After a fall break, we’re back with the best of what’s new in 3D printing. Fasten your seatbelts, because we’re going into space, inside the human body, behind the scenes at a futuristic factory, and over the first functional 3D printed bridge. Plus we’ll take a look at the man who almost invented 3D printing, but… did something else instead — all this week in 3D printing!
But, what about the moon?
Thanks to NASA’s 3D Printed Habitat Challenge, we’ve been hearing a lot about building habitats on Mars. But what about Earth’s moon, our first love, in terms of extraplanetary travel? The last time it got some attention was 2013, when Yutu, a Chinese rover, took a spin on its dusty face. Well, the Google Lunar XPRIZE is reviving the moonshot, awarding prizes from five to $30 million for successful unmanned lunar rover landings. One team in the competition, SpaceIL, is planning to use 3D printing to build their lunar lander’s legs, as reported by Industry Week. The lofty goals of the competition include habitats on the moon’s surface, so keep an eye out for future 3D printed lunar applications — far sooner than on that red planet that gets all the attention.
Learn the (pretty darn inspiring) story of SpaceIL here:
Implanting the future
An Australian team has successfully implanted its second 3D printed sternum. The Commonwealth Scientific and Industrial Research Organisation (CSIRO) and Melbourne-based medical implant company Anatomics created the implant out of titanium and Anatomics’ PoreStar porous polyethylene material. The patient, Penelope Heller, is the first American to receive such an implant, and this is the first surgery of its kind on U.S. soil. The possibilities of medical 3D printing are becoming more obvious every day, but this is one of the first concrete realizations of that incredible potential. After covering Form Prosthetics this week, I’m beginning to think that the Aussies are in the lead when it comes to turning us all bionic. But I’m not whinging about it.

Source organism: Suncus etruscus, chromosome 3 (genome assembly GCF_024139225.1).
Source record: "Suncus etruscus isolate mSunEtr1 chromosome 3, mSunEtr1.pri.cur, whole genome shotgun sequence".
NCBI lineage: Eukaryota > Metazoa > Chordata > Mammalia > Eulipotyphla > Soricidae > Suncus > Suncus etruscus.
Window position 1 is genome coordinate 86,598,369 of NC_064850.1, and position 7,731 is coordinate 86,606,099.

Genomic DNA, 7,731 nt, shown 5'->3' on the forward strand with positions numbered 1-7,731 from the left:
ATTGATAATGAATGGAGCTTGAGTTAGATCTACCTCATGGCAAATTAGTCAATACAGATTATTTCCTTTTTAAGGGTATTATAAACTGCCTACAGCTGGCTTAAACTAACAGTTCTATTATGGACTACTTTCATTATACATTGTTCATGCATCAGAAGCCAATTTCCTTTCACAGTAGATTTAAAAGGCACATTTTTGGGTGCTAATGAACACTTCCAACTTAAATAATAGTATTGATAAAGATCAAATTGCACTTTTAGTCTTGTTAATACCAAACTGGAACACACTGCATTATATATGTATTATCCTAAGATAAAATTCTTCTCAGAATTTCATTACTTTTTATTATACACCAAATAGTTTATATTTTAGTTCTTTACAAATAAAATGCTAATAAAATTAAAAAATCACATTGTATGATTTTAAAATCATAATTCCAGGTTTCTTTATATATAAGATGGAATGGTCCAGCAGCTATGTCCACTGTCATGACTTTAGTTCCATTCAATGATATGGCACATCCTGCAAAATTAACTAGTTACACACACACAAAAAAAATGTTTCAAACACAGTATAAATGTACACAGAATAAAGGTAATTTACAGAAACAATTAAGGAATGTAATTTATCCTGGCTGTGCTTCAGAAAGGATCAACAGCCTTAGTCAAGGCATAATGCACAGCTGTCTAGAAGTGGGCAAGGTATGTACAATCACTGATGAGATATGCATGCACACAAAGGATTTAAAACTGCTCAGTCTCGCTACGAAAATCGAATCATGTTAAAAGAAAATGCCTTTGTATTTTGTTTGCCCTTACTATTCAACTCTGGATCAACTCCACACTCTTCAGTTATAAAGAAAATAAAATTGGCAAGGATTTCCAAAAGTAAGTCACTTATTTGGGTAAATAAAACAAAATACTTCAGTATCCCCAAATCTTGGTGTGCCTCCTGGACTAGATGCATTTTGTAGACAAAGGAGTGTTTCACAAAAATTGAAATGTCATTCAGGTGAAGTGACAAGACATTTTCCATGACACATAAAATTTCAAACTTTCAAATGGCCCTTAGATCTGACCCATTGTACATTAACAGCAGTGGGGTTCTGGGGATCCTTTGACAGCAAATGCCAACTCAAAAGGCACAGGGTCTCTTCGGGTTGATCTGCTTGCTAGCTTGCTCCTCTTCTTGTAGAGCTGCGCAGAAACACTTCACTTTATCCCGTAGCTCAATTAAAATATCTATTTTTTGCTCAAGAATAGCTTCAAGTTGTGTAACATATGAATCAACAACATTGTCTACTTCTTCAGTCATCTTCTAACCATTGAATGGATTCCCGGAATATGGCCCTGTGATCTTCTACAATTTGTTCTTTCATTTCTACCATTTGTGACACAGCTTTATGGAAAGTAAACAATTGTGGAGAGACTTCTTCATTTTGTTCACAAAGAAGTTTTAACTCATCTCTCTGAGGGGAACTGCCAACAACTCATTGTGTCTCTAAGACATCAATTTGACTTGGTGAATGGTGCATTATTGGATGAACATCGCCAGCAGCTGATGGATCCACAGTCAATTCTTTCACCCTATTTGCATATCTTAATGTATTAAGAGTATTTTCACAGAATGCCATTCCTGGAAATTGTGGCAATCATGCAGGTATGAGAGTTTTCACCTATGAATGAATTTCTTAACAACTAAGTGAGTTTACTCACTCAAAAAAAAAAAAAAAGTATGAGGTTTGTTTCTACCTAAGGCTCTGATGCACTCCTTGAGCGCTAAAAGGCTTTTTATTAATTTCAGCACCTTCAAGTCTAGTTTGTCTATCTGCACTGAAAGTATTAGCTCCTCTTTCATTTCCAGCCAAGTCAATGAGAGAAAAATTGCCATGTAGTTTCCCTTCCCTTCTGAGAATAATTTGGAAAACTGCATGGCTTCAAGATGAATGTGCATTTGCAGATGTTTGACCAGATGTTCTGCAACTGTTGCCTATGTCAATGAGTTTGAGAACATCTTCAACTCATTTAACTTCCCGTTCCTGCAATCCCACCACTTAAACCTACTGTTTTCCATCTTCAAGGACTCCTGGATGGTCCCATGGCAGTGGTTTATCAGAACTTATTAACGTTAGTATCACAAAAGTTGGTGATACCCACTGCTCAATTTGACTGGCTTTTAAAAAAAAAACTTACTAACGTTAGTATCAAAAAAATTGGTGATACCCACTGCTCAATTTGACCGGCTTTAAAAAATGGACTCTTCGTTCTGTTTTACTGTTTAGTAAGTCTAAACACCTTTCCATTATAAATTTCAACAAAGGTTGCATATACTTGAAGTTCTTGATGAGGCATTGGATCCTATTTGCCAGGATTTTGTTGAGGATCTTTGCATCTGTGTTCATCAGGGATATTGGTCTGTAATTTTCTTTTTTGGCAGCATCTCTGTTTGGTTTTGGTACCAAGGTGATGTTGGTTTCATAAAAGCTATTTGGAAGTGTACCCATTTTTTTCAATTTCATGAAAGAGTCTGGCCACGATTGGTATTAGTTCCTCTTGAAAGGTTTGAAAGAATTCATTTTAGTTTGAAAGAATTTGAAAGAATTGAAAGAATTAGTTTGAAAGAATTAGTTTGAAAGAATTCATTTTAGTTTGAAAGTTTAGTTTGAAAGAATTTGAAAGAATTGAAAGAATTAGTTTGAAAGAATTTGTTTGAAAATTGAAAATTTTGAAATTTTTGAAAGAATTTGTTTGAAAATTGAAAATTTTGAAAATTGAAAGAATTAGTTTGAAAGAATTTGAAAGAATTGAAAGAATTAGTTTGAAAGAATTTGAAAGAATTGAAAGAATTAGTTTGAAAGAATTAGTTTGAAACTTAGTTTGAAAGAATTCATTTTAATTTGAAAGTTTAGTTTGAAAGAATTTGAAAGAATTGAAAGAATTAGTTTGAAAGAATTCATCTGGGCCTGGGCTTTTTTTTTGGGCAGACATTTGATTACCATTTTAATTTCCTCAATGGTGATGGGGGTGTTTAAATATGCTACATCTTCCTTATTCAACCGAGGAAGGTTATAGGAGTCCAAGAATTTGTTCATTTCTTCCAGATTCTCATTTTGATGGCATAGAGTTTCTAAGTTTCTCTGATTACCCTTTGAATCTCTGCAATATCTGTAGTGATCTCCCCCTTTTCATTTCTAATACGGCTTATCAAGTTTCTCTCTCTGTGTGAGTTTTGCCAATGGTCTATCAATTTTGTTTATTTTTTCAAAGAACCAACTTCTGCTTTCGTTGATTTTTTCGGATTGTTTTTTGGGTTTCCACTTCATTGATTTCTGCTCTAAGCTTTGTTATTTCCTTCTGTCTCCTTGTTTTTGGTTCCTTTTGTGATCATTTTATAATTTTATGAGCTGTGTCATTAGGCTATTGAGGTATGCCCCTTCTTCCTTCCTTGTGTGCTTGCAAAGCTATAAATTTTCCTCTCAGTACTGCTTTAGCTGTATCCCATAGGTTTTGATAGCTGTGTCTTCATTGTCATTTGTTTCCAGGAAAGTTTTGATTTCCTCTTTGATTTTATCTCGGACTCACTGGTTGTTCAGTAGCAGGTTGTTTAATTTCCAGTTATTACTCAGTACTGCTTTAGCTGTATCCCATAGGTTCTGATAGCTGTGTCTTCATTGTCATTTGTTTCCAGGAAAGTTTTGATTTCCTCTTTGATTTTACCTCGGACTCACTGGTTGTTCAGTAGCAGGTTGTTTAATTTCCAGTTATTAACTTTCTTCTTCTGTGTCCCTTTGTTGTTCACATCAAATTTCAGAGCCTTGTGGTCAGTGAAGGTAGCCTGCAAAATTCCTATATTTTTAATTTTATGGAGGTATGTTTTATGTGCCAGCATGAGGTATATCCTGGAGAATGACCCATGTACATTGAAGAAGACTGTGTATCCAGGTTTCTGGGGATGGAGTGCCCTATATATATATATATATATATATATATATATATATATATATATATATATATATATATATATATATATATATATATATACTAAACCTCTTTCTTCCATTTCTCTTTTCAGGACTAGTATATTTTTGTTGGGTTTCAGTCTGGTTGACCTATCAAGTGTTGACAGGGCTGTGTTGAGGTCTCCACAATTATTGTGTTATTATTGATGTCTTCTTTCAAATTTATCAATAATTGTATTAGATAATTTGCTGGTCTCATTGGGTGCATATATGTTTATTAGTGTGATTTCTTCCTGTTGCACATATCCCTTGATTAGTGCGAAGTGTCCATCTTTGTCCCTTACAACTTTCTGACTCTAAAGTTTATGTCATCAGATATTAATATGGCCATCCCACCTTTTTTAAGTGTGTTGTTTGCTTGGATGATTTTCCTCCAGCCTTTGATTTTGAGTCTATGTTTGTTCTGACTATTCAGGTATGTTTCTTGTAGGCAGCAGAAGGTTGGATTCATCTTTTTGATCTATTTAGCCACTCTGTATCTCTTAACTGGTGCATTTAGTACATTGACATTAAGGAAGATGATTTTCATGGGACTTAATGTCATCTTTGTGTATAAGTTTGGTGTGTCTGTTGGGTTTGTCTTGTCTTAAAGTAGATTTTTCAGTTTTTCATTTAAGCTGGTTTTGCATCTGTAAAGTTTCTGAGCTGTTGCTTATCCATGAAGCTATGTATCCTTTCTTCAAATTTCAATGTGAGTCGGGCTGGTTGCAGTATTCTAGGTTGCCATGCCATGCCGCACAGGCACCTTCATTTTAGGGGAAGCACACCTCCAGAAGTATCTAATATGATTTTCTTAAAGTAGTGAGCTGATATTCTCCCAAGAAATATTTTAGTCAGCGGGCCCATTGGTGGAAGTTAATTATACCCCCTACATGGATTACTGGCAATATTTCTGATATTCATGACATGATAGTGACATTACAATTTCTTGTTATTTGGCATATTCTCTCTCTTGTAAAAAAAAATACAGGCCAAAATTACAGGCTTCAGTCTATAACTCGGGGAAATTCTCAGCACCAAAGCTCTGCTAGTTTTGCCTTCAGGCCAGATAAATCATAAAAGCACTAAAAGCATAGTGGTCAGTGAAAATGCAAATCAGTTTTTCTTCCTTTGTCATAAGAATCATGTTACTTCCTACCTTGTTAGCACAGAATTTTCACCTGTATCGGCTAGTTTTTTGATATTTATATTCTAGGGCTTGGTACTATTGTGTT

Do do that Voodoo that you do so well
PLA-only 3D printing shop Voodoo is jumping into the fourth industrial revolution with both feet, incorporating advanced robotics into its 3D printing factory. As ZDNet reported, Voodoo is making use of cobots, or collaborative robots, which are both easier to program and safer when it comes to working around people. The bots harvest prints from build plates, 24 hours a day. That means more printers in use, more money for Voodoo, and faster turnaround times. Win-win-win.
See the cobot in action here:
As anyone familiar with Shapeways knows, we’re a Dutch company that just happens to have its HQ in NYC. So, we felt a twinge of pride this week when the first (successfully completed) 3D printed bridge debuted in the Netherlands. Led by a team from the Eindhoven University of Technology and BAM Infra, the bridge is the first 3D printed concrete structure to be put into use. But we know it won’t be the last.
See how the BAM printer works here (audio is in Dutch):
YOU WERE SO CLOSE
Bill Masters filed a patent for 3D printing technology in 1984, before Chuck Hull, the “father of 3D printing” launched his first machine. And the idea had struck him eight years earlier. So, why isn’t Bill credited rightly as our forefather? Limitations in computing power had a lot to do with it, as this Ozy feature makes clear — but also, Masters had other things to worry about. Namely, running the most successful whitewater boating business of the 1980s, Perception Kayaks. Now, we think Masters deserves his due. We’re revising the family tree, Bill.